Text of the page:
For GCSE Chemistry an understanding of the periodic table is required. In this particular quiz we focus on the transition elements (or the transition metals), which are found between groups 2 and 3 (please note that a few schools teach group 3 is called group 13).
The transition elements are a family of metals that are found in the block at the centre of the periodic table between group 2, the alkaline earth metals, and group 3, the group that includes the important metal aluminium. Transition elements are often referred to as the transition metals and they include metals that you are very familiar with - iron, copper, silver, gold, zinc and others. Many other transition elements are used for everyday items including coins. Coins are made from metals that are 'self-sterilising'. This means that bacteria on the surface of the coin are killed by the metal.
This part of the periodic table also includes metals that are commonly used in small quantities to form alloys, for example, chromium which is alloyed with iron and nickel to produce stainless steel, and titanium, which is alloyed with iron to make a very tough type of steel that is used for armour plating on military vehicles. When alloyed with other metals, titanium is also used for pipes in nuclear power stations and artificial hip joints! You may also have noticed that whenever you come across a chemical reaction that requires a catalyst, the catalyst is often a transition element or a compound of one.
Since they are metals, the transition elements conduct electricity, are ductile and malleable, have high melting points (except mercury), have high densities and so on. They are a lot less reactive than the other metals that you have studied, which is why some of them can be used for making jewellery. But there are some unique properties that you also need to know about. The main one is that they can form coloured compounds. Think about the compounds of copper that you have come across - copper sulphate is blue, copper carbonate is green and copper oxide is black. The iron compounds that you have met are also coloured, probably the one that you are most familiar with is the oxide of iron that you know as rust. But not all transition element compounds are coloured, zinc oxide is white for example (that's the chemical that turns pale yellow when you heat it).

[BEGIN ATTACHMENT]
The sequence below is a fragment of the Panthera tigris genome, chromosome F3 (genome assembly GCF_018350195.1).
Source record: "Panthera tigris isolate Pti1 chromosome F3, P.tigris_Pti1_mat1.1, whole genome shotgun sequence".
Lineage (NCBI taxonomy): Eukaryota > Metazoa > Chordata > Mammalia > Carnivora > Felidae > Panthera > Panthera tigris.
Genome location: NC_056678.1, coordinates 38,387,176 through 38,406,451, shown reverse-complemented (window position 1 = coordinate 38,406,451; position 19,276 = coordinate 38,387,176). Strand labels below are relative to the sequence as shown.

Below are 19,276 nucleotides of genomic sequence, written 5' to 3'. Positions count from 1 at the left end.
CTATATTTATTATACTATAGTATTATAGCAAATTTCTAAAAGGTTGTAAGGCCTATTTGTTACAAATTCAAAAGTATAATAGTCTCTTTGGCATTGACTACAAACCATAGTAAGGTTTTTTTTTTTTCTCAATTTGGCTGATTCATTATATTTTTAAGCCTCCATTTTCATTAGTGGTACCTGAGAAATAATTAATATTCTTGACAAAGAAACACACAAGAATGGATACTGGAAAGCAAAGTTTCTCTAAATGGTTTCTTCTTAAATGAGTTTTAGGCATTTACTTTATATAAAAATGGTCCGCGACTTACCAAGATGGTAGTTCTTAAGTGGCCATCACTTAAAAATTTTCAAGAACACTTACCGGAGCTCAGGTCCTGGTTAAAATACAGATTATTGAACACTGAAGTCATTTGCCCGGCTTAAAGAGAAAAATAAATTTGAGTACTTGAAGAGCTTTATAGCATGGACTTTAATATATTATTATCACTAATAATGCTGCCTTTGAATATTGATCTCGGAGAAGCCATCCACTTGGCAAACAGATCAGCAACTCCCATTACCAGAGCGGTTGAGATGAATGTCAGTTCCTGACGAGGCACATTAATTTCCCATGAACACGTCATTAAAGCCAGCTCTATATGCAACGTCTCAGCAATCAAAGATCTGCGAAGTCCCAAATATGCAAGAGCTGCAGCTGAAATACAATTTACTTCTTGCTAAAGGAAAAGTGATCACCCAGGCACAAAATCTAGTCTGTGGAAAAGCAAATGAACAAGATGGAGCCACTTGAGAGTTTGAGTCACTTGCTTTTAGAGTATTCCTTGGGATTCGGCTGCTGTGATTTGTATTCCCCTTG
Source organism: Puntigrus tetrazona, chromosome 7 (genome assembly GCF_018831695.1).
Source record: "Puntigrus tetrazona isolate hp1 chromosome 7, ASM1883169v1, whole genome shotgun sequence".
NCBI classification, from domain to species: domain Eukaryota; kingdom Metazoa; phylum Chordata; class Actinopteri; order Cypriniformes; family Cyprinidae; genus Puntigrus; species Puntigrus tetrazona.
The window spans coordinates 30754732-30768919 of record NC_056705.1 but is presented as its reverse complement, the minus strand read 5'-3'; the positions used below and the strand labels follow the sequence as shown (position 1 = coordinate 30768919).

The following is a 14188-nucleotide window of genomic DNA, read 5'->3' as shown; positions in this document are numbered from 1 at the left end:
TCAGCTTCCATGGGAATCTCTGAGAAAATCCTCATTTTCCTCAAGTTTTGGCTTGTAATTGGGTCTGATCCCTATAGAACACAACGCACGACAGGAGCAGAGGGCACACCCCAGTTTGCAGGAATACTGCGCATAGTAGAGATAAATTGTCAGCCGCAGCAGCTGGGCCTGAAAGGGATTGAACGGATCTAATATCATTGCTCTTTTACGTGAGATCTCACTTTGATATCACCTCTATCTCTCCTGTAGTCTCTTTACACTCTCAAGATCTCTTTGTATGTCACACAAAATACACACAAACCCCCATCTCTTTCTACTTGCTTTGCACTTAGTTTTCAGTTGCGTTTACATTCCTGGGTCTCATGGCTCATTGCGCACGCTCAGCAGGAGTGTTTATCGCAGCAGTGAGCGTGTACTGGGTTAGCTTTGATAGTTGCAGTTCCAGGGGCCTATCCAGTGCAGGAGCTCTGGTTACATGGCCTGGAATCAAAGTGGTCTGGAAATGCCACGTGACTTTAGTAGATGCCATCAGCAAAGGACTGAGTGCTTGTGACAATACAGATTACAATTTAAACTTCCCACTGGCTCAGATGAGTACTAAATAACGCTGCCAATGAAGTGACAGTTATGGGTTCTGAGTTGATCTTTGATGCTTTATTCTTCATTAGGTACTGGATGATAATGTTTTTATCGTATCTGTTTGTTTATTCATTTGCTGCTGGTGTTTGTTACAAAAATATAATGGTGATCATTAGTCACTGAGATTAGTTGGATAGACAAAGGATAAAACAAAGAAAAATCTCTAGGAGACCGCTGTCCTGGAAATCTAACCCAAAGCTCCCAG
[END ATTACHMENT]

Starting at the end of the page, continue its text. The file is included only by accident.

Unlike the other metals, the transition elements can form several different ions, for example, iron can form Fe2+ and Fe3+ ions. Vanadium can form seven different ions. You will usually see a Roman numeral in parentheses after the name, which indicates the ion that is present e.g. copper (II) or iron (III). This appears in the names of the transition element compounds - copper sulphate should properly be called copper (II) sulphate to indicate that it is the Cu2+ ion that is present. This property, and the reason why they form coloured ions, is down to their electronic structure, which is more complicated than those of the first 20 elements. There is a partially filled electron shell between their third and fourth shells. Luckily you don't need to be able to draw the arrangement of electrons for these elements.